Mr. & Mrs. Garfield Brown, 50th wedding anniversary. Mr. and Mrs. Brown have only one son, Clarence, who resides in Medonte. They have five grandchildren. Mrs. Brown (nee Eva Pulling) has been a member of the Waverley United Church for 30 years. 

Pupil’s of Evergreen School, always strong contenders for top honours at Tiny and Tay fairs, are seen marching up King Street as they vie for the rural schools marching award. 

Always an important part of the Tiny and Tay Fair at Midland are the 4-H Club competitions. The winners in the Vasey Calf Club achievement day events, left to right are Grant Robinson, top dairy calf, Bob Rawson, champion showman, and Jim Cowden, top beef calf. 

Blayne Edwards tries his skill in the Vasey 4 H Tractor Club competitions at the Midland fair. 

Waiting hopefully while the judge studies their palomino ponies at Tiny and Tay Fair are (left to right) Diane Vivian (the winner), Coldwater, Eden Morrison, Mrs. Mary Henderson and Joan Edwards, Midland. Joan was thrown heavily a few minutes after this picture was taken when her pony suddenly decided to head for the rest of his stablemates. She was not seriously hurt. 

Only a few months ago, the site of Bev’s Marina in Midland was a jumbled mess of old wood from a long-deserted lumber mill. Now the land has been filled and levelled and numerous craft ride snugly in the dredged and protected harbour. The marina is located at the north end of William Street. [At one time it was Rycroft’s Marina, now in 2019 it is the site of new condominiums.]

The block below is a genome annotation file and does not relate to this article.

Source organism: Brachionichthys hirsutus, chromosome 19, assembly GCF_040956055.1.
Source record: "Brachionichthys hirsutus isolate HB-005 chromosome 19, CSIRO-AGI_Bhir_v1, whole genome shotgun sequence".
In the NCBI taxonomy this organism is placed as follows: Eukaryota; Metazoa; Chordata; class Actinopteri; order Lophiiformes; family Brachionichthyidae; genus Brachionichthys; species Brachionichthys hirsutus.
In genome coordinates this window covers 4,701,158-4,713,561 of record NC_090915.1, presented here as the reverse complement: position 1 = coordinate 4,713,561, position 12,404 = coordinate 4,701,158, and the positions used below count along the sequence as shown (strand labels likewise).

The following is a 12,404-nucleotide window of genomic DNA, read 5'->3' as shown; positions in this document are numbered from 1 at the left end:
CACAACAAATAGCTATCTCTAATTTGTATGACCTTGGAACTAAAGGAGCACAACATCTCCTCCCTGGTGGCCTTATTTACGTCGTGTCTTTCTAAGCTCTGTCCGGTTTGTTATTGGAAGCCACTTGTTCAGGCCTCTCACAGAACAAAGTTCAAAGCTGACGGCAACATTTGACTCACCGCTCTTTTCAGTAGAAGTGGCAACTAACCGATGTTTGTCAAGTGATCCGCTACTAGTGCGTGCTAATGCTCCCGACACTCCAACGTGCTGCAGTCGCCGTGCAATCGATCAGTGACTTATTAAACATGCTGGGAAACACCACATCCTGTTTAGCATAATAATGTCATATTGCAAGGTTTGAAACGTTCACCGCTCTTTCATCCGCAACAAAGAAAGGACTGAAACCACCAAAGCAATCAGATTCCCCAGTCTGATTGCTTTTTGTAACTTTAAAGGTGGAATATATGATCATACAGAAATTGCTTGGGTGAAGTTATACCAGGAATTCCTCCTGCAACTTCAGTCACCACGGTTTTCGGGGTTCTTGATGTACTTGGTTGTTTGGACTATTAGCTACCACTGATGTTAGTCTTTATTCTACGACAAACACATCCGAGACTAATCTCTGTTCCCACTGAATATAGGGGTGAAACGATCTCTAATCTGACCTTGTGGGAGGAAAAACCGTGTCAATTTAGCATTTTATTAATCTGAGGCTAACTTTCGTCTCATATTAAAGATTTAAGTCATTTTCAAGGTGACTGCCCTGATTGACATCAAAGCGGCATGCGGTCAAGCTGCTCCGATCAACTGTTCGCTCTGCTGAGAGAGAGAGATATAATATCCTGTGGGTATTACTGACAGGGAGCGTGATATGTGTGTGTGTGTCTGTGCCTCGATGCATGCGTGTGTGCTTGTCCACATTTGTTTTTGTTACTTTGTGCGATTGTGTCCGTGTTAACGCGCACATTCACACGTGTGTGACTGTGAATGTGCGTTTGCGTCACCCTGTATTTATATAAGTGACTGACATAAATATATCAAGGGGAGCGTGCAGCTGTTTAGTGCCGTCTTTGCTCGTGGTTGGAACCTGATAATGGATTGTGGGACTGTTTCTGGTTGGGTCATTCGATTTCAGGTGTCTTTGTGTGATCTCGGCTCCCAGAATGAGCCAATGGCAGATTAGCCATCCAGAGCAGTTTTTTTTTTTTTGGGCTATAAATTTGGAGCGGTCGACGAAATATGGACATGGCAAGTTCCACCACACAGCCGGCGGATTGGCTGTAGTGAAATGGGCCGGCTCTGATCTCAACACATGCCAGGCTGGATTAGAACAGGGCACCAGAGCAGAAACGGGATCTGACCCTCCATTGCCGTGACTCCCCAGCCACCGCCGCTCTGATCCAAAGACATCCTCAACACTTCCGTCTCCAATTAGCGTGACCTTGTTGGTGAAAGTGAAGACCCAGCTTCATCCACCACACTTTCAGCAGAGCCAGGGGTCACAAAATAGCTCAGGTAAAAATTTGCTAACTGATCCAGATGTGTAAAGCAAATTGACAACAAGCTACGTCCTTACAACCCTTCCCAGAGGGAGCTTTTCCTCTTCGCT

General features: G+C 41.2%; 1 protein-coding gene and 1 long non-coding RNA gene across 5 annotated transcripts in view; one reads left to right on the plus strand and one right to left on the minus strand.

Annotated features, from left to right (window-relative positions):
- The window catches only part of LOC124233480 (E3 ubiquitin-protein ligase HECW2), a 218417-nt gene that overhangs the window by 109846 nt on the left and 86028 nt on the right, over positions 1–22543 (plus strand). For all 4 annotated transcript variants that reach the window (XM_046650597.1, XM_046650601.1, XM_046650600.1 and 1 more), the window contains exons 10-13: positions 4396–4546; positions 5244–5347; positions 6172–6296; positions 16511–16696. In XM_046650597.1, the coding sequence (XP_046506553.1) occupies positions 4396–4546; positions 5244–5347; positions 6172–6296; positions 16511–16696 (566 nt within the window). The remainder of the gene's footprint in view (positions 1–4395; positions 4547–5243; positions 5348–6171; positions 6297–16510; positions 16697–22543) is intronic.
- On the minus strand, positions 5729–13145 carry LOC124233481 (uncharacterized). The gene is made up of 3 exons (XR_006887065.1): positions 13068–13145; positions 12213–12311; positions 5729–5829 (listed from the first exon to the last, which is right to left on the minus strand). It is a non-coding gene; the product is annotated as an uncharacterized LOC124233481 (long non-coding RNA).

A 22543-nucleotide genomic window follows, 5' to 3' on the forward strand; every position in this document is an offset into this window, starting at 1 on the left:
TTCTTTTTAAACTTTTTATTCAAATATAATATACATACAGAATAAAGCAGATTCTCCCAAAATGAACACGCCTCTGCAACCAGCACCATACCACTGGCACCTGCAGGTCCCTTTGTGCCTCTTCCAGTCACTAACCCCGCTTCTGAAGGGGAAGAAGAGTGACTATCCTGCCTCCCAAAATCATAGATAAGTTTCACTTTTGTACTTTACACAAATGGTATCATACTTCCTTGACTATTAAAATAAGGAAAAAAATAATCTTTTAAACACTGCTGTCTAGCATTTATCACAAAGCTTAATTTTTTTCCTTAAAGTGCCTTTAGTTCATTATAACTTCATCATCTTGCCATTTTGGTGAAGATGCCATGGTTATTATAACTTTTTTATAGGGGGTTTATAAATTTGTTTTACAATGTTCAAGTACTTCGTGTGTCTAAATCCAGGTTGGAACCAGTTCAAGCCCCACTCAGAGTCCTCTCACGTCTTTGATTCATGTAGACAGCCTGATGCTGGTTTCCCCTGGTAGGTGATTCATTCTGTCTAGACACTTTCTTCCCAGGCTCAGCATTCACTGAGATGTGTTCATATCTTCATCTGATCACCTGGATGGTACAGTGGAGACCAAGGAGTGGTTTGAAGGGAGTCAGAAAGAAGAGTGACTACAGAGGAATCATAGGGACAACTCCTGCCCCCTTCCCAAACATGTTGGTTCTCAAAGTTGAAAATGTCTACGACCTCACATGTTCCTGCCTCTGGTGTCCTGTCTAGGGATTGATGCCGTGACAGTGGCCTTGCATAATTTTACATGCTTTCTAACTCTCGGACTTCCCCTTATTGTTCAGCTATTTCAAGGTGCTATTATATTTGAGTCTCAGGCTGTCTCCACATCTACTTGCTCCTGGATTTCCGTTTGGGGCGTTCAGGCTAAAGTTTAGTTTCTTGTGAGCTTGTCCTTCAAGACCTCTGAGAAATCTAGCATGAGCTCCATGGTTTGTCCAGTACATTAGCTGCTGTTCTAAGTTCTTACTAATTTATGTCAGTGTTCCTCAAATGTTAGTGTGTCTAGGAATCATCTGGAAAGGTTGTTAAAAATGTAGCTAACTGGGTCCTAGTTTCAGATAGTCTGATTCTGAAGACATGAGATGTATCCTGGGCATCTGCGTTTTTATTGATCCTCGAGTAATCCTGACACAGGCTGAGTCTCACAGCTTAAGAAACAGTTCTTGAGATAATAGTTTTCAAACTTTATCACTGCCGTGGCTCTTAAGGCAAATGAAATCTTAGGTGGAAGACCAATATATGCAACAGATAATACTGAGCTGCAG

Ready to lead the life of Reilly, Arthur Finkle was presented with the chair to do just that, by fellow employees of the Canadian Name Plate Company Friday. Employed in the Shipping department, Mr. Finkle has been with the firm since December 1944 and is the third employee of the firm to retire on pension. He also served as chairman of the employees’ committee. Mr. Finkle is seen with Frank Spence and Ralph Sheffield, works superintendent (white shirt). 

If more new industry comes to Midland’s southeast section, hydro officials hope to be ready for it. Discussing a change in the location of metering equipment are; left to right, C. S. Wice, area manager, Penetang; Charles Stone and Claire Moffatt, line maintenance supervisors from Barrie regional office; R. B. Moffatt, secretary-manager of the Midland Chamber of Commerce; Frank Yon and Morland Mount of Midland PUC. 

(1958 caption) First such club formed in Ontario, Midland 4-H Strawberry Club sponsored this exhibit at Tiny and Tay fair in Midland last week. Pretty Barbara Shaw of Wyebridge is seen above with some of the plants on display. The club had 15 members in its first year. (1959 caption) First of its kind to be established in Ontario, the Midland 4-H Strawberry Club will have a display at the Midland fall fair this week. Pictured above is the club’s exhibit, at the 1958 Midland fair.